Study of violent crime statistics proves link between anti-depressants and violent gun crime. International body of psychiatrists and psychologists calls for an inquiry.
A growing number of mental health experts and researchers are concerned that an increasing body of evidence suggests there could be a distinct connection between acts of mass murder and the use of psychotropic drugs.
In a ‘Statement on the Connection Between Psychotropic Drugs and Mass Murder’ (January 4, 2013) the International Society For Ethical Psychology and Psychiatry (ISEPP) calls for an inquiry into the connection between acts of mass murder and the use of psychotropic drugs. The evidence of a link is found in the paper, ‘Prescription Drugs Associated with Reports of Violence Towards Others’ that also shows violence towards others is a seldom-studied adverse drug event and an atypical one because the risk of injury extends to others.
The plea by the Board of Directors and membership of the International Society For Ethical Psychology and Psychiatry reflects a growing body of evidence as detailed in an important 2011 study showing a link between prescription medication and violence. Among the drugs with warnings about aggressive behaviors are varenicline, zolpidem, montelukast, and all antidepressant drugs. The respected international body cited a sorry list of cases where anti-depressants may have played a part. They include:
- Eric Harris, one of the gunmen in the Columbine school shooting, was taking Luvox and Dylan Klebold, his partner, had taken Zoloft and Paxil.
- Doug Williams, who killed five and wounded nine of his fellow Lockheed Martin employees, was on Zoloft and Celexa.
- Michael McDermott was on three antidepressants when he fired off 37 rounds and killed seven of his fellow employees in the Massachusetts Wakefield massacre.
- Christopher Pittman was on antidepressants when he killed his grandparents.
- Kip Kinkel was on Prozac when he killed his parents and then killed 2 children and wounded 25 at a nearby school.
- In fourteen recent school shoots, the acts were committed by persons taking or withdrawing from psychiatric drugs, resulting in over 100 wounded and 58 killed.
- In other school shootings, information about the shooter’s prescription drug use and other medical history were kept from public records.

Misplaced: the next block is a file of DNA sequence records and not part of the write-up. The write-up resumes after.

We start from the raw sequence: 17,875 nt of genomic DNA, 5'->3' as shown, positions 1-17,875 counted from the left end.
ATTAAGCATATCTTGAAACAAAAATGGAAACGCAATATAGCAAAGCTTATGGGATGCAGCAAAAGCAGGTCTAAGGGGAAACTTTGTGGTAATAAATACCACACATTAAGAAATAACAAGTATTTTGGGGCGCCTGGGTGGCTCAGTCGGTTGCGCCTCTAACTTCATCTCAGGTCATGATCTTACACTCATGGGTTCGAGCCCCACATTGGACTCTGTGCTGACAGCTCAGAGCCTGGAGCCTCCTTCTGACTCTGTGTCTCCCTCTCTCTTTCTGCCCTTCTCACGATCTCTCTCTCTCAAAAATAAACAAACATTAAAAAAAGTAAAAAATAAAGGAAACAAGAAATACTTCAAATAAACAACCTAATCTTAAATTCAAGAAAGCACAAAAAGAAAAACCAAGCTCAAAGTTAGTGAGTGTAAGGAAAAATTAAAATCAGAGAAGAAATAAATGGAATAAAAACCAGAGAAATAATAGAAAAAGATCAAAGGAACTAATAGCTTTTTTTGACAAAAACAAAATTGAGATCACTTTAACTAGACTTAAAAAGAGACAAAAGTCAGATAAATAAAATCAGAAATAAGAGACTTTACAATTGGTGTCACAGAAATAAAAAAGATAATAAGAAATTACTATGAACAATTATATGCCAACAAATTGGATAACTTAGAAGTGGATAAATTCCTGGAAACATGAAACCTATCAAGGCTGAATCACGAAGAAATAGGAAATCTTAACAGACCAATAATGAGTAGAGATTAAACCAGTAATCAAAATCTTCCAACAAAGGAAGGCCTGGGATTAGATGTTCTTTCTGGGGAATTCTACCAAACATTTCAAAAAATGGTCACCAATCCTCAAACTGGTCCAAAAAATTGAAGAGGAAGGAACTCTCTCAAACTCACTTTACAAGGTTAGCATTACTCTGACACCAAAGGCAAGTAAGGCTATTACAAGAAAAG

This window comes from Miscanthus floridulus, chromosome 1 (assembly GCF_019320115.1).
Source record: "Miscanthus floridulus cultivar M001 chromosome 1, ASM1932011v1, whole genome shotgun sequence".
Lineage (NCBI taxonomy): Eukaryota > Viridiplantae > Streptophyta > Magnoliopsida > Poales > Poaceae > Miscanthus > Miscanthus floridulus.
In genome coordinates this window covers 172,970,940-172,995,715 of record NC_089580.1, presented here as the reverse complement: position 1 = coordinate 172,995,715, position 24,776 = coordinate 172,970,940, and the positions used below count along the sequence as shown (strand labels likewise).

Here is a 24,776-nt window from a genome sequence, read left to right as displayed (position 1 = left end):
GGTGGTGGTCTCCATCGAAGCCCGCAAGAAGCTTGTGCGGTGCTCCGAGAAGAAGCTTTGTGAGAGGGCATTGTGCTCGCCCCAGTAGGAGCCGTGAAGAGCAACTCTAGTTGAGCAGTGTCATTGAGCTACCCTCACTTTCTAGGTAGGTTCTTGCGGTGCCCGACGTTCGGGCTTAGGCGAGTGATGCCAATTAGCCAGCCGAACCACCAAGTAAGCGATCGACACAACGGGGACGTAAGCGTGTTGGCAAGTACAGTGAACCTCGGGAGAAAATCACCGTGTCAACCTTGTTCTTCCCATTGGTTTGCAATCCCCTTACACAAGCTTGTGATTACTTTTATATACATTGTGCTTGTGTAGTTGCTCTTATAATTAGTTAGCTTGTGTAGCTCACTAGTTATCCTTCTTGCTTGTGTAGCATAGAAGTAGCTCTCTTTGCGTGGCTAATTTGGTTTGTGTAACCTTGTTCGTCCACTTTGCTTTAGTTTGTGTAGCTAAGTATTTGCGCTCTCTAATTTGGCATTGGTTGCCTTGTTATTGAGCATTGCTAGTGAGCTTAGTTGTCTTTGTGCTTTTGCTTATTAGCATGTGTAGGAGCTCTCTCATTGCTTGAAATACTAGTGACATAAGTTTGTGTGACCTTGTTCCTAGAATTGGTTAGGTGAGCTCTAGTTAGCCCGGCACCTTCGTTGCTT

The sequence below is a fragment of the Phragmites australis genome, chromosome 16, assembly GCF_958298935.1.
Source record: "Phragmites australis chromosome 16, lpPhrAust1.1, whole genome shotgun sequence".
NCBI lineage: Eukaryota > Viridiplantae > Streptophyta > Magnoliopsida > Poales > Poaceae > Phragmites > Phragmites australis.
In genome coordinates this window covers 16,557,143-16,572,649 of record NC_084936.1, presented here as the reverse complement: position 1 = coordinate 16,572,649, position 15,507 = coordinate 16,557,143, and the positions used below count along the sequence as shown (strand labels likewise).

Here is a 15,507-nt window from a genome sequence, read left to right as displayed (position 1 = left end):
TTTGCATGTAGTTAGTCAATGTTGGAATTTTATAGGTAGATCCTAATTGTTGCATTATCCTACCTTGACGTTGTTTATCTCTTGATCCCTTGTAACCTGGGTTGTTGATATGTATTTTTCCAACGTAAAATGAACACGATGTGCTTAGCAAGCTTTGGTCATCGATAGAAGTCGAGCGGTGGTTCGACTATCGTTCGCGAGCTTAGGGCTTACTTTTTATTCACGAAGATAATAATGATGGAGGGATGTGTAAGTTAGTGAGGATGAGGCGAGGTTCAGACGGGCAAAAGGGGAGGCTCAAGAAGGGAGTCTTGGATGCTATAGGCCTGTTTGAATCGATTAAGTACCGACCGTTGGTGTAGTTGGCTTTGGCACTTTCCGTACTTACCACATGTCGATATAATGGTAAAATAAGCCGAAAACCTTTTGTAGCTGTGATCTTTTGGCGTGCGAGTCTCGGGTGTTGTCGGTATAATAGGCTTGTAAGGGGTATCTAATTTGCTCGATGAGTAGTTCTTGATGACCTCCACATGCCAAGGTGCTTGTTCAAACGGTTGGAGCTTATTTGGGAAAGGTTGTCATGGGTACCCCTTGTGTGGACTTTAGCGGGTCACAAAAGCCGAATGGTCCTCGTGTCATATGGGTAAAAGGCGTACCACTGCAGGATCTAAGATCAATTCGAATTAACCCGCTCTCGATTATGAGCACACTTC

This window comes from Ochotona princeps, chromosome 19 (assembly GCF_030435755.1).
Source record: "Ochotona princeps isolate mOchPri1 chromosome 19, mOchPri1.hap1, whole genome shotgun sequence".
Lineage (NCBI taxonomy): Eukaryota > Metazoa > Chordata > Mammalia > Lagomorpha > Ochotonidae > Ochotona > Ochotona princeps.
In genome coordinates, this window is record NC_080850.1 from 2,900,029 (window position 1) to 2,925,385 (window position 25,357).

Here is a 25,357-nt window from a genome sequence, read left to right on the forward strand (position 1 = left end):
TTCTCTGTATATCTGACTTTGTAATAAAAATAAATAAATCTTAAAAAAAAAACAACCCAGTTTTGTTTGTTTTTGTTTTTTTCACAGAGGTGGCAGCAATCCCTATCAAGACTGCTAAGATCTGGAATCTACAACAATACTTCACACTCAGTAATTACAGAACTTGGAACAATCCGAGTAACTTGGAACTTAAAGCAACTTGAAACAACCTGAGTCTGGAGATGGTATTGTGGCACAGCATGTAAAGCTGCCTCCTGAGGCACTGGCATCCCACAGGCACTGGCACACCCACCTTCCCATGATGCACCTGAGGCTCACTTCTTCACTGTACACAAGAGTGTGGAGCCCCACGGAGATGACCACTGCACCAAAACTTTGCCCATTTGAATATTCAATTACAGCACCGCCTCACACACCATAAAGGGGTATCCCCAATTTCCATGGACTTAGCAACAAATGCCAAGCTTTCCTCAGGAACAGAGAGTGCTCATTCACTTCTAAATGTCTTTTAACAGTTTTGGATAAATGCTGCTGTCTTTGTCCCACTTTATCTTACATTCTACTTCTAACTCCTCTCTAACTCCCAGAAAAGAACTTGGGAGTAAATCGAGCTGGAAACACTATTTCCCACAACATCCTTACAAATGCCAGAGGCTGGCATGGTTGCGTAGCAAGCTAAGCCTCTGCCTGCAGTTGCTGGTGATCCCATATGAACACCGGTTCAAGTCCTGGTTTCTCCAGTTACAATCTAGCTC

While the ISEPP sends condolences to the people of Newtown, Connecticut on their horrific losses it also echoed the worries of mental health professionals on this contentious issue among Americans. The ISEPP declared, “Although the media have cited family members and acquaintances saying Adam Lanza was taking prescription drugs to treat “a neurological-development disorder”, we do not know if he was on psychotropic drugs.”
The ISEPP announcement has triggered fresh interest in studies such as that featured by plosone.org (id.) that examined 200 serious cases in the U.S. over a five-year period. One key peer-reviewed study using evidence from the Food and Drug Administration (FDA) Adverse Event Reporting System (AERS) reveals this area is worryingly under-researched.
The paper’s authors collated data from cases indicating homicide, homicidal ideation, physical assault, physical abuse or violence related symptoms data from 2004 through September 2009. They admit that what little research has so far shown is “serious acts of violence towards others were regularly reported as an adverse drug event, and that marked differences were observed among drugs. Varenicline had the strongest association with violence by every measure used in this study. In addition, antidepressant drugs showed consistently elevated risk.”
Now the gun lobby won’t be the only interest group feeling the heat as such scientific evidence may shift more of the focus on how vigilant doctors are before prescribing certain drugs to patients who may be at risk of becoming stimulated to violence while medicated. ISEPP avoided making any rash judgments but declared, “we do know that James Holmes, the Colorado batman shooter, had taken 100 milligrams of Vicodin immediately before he shot up the movie theatre.”
With more studies still desperately needed the greatest concern right now must be about those drugs that increase the availability of serotonin or dopamine in the brain. In short, this means most prescription antidepressants. For those interested in helping someone who is dependent on Vicodin then there are organisations that can assist. One such resource is the Coalition against drug abuse, found online at drugabuse.com.
 Moore T.J., Glenmullen J, & C. D. Furberg, ’Prescription Drugs Associated with Reports of Violence Towards Others,’ plosone.org, (accessed online: January 7, 2013).